- By Steve Bittenbender | The Center Square contributor/March 9th, 2021
(The Center Square) – New York Gov. Andrew Cuomo said he was not familiar with a new accusation of sexual harassment leveled against him, which the Albany Times Union reported Tuesday. However, he told reporters that if anyone ever felt “uncomfortable or awkward,” then it was news to him.
According to the Times Union, another staff member raised an allegation that Cuomo touched her inappropriately while she was working at the governor’s mansion last year. The woman, whom the paper did not name, becomes the sixth person over the last two weeks to give details of their encounters with the governor.
The allegations include both suggestive conversations, where asked staffers personal details about their love lives, as well as inappropriate touching. He’s previously dismissed the talk as just “friendly banter,” which he says he does with men and women. However, he’s said that he’s touched no one inappropriately, which he repeated Tuesday.
“No one ever told me that at the time that I made them feel uncomfortable or awkward,” he said. “Women have a right to come forward. … Let’s find out what the facts were. You can allege something. Might be true, might be not true. You may have misperceived. There may be other facts. So, let’s get the facts and that’s what the investigation does. And that’s what the attorney general is doing.”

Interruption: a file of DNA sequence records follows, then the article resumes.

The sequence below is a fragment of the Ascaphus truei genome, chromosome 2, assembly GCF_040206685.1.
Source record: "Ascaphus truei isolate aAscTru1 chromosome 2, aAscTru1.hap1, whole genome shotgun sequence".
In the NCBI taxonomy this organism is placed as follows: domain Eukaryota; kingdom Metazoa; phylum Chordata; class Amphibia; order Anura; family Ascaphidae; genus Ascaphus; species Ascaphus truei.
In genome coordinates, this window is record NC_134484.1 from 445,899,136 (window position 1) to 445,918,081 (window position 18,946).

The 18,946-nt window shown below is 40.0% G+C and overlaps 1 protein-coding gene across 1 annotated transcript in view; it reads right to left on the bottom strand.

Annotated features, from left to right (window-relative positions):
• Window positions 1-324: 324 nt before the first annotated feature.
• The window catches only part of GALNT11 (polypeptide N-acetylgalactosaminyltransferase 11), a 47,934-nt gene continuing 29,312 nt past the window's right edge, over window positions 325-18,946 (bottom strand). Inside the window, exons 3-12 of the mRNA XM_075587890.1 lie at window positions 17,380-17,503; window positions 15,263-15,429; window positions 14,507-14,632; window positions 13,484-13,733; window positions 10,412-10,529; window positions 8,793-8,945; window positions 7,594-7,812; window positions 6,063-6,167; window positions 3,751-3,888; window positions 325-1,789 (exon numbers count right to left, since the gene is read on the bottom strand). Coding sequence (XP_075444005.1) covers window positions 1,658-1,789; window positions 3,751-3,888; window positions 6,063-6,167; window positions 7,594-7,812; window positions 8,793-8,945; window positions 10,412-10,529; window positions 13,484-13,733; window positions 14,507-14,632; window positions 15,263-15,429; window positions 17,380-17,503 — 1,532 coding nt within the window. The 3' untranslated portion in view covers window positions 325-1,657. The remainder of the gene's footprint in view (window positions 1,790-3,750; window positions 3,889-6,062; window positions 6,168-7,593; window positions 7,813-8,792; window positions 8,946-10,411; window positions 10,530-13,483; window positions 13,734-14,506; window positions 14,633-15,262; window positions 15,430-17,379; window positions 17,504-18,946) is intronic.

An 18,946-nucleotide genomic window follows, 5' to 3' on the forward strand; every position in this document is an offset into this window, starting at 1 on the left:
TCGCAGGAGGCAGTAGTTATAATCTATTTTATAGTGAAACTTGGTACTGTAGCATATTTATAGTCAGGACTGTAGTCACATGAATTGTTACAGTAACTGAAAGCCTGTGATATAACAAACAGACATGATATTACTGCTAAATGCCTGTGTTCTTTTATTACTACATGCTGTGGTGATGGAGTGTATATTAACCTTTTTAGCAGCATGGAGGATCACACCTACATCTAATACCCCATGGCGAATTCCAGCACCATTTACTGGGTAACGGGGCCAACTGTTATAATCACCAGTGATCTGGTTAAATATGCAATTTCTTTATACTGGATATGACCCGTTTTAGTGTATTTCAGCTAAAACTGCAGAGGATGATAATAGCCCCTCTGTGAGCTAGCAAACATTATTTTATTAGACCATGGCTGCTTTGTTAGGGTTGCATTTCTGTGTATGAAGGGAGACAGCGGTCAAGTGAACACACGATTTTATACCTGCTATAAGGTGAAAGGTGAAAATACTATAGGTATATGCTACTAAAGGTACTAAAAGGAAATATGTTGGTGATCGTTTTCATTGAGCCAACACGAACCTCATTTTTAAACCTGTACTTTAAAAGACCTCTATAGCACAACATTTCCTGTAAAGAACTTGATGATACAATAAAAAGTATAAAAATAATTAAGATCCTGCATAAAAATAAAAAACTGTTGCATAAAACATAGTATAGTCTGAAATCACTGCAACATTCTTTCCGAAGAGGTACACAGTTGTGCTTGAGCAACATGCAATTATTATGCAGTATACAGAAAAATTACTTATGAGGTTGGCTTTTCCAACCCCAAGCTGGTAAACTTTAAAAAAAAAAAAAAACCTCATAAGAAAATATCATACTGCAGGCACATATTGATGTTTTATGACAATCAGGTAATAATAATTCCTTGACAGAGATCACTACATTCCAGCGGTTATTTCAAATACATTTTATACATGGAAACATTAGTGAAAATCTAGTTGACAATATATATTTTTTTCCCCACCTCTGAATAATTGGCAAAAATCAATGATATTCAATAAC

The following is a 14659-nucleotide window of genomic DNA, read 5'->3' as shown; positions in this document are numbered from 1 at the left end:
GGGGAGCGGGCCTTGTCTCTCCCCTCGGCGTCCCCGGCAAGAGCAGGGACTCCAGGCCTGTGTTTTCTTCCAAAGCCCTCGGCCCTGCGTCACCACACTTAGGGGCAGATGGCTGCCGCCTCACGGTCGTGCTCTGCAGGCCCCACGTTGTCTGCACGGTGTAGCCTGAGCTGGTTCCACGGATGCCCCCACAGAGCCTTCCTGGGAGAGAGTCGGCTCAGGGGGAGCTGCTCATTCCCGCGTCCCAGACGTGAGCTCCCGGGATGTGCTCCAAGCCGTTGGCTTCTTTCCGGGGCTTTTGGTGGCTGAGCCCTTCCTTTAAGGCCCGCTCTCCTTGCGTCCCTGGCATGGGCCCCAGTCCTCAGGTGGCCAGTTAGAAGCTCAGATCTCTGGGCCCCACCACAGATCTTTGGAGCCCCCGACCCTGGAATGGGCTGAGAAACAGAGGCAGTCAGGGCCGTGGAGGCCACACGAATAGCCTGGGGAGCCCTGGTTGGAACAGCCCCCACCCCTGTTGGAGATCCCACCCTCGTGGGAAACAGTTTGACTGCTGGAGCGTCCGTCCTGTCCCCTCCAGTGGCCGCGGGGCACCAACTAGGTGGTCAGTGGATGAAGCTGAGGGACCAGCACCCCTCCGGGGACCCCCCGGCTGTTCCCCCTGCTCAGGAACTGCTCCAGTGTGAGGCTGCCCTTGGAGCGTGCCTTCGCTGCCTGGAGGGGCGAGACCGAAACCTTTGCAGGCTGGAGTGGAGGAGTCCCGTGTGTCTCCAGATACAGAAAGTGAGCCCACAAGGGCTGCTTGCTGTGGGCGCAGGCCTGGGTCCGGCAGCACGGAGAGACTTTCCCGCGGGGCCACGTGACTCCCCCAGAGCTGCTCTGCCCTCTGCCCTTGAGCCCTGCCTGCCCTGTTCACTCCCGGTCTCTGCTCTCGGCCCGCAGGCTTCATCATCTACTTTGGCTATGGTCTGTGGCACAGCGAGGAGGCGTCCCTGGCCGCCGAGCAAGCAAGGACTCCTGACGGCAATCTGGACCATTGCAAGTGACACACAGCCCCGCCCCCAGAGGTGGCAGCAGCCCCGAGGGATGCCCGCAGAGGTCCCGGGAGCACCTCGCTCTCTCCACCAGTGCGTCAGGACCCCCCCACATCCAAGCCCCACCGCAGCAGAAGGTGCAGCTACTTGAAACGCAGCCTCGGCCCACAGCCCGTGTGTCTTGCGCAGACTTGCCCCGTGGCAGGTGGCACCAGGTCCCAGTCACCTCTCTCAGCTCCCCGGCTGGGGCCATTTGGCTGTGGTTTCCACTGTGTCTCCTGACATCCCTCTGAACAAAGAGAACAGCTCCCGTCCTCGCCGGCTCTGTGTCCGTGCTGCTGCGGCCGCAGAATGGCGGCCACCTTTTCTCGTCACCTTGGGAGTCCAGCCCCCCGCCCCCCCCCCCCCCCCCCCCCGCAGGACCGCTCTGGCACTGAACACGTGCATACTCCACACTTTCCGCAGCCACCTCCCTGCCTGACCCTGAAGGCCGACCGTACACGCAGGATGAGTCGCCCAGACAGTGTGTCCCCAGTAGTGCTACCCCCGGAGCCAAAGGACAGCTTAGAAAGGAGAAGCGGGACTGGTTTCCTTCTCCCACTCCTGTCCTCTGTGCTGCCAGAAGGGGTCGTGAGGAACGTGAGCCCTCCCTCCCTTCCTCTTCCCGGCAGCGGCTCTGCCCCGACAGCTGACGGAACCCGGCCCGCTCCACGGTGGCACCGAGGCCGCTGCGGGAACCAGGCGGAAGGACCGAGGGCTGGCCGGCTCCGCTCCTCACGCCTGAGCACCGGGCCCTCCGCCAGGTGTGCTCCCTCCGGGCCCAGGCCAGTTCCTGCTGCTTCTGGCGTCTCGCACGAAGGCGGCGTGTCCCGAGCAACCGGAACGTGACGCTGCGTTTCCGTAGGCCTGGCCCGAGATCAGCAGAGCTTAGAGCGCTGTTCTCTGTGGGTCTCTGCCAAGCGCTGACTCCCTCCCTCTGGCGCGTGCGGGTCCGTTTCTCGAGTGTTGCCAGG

Cuomo was also asked by reporters about the differences in his case and that of former Attorney General Eric Schneiderman. The governor called for – and received – Schneiderman’s resignation in May 2018. At the time, four women accused Schneiderman of physically assaulting them.
In response, Cuomo said there are “a spectrum of allegations,” ranging from physical attacks to “more minor allegations.”
The governor also declined to answer whether he was reconsidering a run for reelection next year, saying he was just focused on doing his job as governor.
“Let’s get the facts, and then we can have a discussion on the facts,” he said.
However, with the sexual harassment allegations as well as an investigation into how his office handled COVID-19 deaths in nursing homes, Cuomo continues to face calls for him to resign immediately.
Assemblyman Richard Gottfried, the longest-serving member of the Legislature, was the latest Democrat to add his name to those saying the governor should step down.
“Multiple and growing credible allegations of sexual harassment and recent reports detailing the cover-up of the true COVID-19 death toll in nursing homes are extremely disturbing and make it clear that Governor Cuomo is no longer the right governor for New York,” said Gottfried, the chairman of the Assembly Health Committee, in a statement. “It is clear that it is best for New York for Governor Cuomo to resign.”
While members of both parties have supported calls for Cuomo to step down, thus far it’s largely been Republicans calling for impeachment.
Senate Minority Leader Rob Ortt, R-North Tonawanda, issued a statement after Cuomo’s call, saying his aggressive behavior on calls with reporters make it clear he’s trying to bully more people from coming forward.
He added that the most recent allegation happened just months ago gives more credence to charges that Cuomo exhibits predatory behavior.
“This state needs a leader, and every day Andrew Cuomo remains in office is a day the people of this state are deprived of effective and honest government,” Ortt said in a statement. “All options are on the table, and as public servants we must put the interests of New Yorkers first. We all deserve better.”